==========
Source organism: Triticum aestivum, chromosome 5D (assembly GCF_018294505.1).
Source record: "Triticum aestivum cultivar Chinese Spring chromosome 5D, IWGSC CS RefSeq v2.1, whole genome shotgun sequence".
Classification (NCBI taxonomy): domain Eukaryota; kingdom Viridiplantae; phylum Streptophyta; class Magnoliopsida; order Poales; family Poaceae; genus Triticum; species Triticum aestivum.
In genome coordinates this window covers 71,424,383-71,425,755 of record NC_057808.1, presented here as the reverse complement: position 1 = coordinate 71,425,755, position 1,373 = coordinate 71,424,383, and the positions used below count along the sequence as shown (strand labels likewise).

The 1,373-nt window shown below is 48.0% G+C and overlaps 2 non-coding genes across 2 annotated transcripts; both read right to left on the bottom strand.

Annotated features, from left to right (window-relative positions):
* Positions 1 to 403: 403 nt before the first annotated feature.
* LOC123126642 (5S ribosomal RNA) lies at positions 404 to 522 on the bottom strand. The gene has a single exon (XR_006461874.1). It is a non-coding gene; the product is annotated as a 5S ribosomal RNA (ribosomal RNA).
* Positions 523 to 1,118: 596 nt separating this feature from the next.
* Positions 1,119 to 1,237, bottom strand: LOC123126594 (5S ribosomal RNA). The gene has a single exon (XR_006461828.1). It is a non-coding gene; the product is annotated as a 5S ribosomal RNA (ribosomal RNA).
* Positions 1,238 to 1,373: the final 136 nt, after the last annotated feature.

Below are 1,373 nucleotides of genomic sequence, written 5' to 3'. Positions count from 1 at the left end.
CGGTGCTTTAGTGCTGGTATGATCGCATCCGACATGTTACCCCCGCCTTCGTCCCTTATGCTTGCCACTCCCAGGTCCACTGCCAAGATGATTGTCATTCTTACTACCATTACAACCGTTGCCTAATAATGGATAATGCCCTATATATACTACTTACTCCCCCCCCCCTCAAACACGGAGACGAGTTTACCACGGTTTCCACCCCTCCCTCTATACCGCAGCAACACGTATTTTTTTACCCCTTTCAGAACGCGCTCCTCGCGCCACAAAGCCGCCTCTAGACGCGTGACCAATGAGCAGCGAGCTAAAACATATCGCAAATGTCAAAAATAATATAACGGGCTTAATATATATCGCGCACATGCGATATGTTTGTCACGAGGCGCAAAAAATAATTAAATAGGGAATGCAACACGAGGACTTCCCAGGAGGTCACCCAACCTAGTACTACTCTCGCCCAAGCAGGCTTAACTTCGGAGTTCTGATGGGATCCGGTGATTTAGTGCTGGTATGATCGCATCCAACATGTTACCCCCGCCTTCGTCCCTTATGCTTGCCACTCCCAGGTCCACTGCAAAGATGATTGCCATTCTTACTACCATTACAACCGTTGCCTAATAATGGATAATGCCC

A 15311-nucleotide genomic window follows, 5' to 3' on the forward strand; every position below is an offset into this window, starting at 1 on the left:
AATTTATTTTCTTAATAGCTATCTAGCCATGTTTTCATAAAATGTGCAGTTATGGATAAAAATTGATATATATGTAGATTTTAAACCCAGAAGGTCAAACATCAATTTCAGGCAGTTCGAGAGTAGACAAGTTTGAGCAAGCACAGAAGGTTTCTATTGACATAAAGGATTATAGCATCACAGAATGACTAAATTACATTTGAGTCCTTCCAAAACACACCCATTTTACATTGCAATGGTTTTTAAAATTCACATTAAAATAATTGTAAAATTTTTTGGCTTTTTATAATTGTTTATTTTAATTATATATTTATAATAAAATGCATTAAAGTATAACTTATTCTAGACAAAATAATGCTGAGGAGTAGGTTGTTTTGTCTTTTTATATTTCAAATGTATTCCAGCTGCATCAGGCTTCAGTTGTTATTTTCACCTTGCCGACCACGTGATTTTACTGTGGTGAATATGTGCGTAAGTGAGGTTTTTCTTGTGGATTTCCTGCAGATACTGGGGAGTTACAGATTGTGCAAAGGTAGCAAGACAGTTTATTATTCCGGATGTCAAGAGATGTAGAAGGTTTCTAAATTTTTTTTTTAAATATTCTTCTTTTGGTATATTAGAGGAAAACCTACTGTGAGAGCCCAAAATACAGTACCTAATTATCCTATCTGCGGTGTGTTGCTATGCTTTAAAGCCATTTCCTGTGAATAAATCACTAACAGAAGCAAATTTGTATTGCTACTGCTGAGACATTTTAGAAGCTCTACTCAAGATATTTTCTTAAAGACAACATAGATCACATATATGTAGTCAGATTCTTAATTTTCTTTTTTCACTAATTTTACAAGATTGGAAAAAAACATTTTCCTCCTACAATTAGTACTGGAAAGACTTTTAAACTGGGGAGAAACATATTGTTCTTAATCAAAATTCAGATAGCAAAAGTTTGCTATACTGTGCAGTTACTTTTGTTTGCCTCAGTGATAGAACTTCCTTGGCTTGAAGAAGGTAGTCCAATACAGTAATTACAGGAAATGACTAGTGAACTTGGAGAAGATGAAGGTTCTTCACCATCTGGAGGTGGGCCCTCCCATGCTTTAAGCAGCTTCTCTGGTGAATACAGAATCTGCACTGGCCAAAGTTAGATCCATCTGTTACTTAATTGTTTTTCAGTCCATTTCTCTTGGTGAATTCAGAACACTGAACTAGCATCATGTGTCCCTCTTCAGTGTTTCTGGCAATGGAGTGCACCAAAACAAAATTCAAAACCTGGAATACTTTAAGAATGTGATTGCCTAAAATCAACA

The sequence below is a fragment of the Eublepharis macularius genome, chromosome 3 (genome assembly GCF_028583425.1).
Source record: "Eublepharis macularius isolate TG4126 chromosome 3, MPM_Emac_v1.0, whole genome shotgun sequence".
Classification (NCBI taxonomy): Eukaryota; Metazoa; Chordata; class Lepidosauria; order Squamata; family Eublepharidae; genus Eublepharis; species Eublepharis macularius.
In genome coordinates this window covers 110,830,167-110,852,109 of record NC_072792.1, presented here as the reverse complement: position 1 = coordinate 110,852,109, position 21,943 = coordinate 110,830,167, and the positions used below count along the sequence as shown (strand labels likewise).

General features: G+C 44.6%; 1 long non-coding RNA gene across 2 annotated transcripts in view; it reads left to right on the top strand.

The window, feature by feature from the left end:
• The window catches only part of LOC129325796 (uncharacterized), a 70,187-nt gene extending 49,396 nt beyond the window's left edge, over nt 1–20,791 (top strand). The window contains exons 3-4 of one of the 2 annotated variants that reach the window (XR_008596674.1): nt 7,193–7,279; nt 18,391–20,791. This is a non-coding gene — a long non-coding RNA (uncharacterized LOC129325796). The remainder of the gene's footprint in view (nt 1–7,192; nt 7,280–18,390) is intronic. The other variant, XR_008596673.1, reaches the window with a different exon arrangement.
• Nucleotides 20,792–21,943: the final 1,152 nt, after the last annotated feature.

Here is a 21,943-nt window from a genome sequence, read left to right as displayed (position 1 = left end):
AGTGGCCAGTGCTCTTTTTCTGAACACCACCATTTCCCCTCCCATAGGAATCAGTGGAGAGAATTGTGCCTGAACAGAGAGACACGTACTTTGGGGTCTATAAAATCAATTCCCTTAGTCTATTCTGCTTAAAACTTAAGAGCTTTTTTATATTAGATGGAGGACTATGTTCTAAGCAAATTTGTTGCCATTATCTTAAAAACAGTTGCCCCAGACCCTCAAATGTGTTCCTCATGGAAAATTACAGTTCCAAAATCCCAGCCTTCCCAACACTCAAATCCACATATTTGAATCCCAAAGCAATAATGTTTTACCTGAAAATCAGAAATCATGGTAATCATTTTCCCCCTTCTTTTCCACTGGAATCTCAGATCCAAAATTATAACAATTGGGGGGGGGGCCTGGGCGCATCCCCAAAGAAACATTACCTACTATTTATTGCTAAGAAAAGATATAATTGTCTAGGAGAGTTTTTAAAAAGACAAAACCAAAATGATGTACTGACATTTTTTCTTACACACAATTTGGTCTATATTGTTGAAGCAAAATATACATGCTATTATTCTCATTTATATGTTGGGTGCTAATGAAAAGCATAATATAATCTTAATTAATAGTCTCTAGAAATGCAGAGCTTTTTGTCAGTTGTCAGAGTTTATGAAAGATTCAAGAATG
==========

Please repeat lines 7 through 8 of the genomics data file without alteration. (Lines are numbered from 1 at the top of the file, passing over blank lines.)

* Positions 1 to 403: 403 nt before the first annotated feature.
* LOC123126642 (5S ribosomal RNA) lies at positions 404 to 522 on the bottom strand. The gene has a single exon (XR_006461874.1). It is a non-coding gene; the product is annotated as a 5S ribosomal RNA (ribosomal RNA).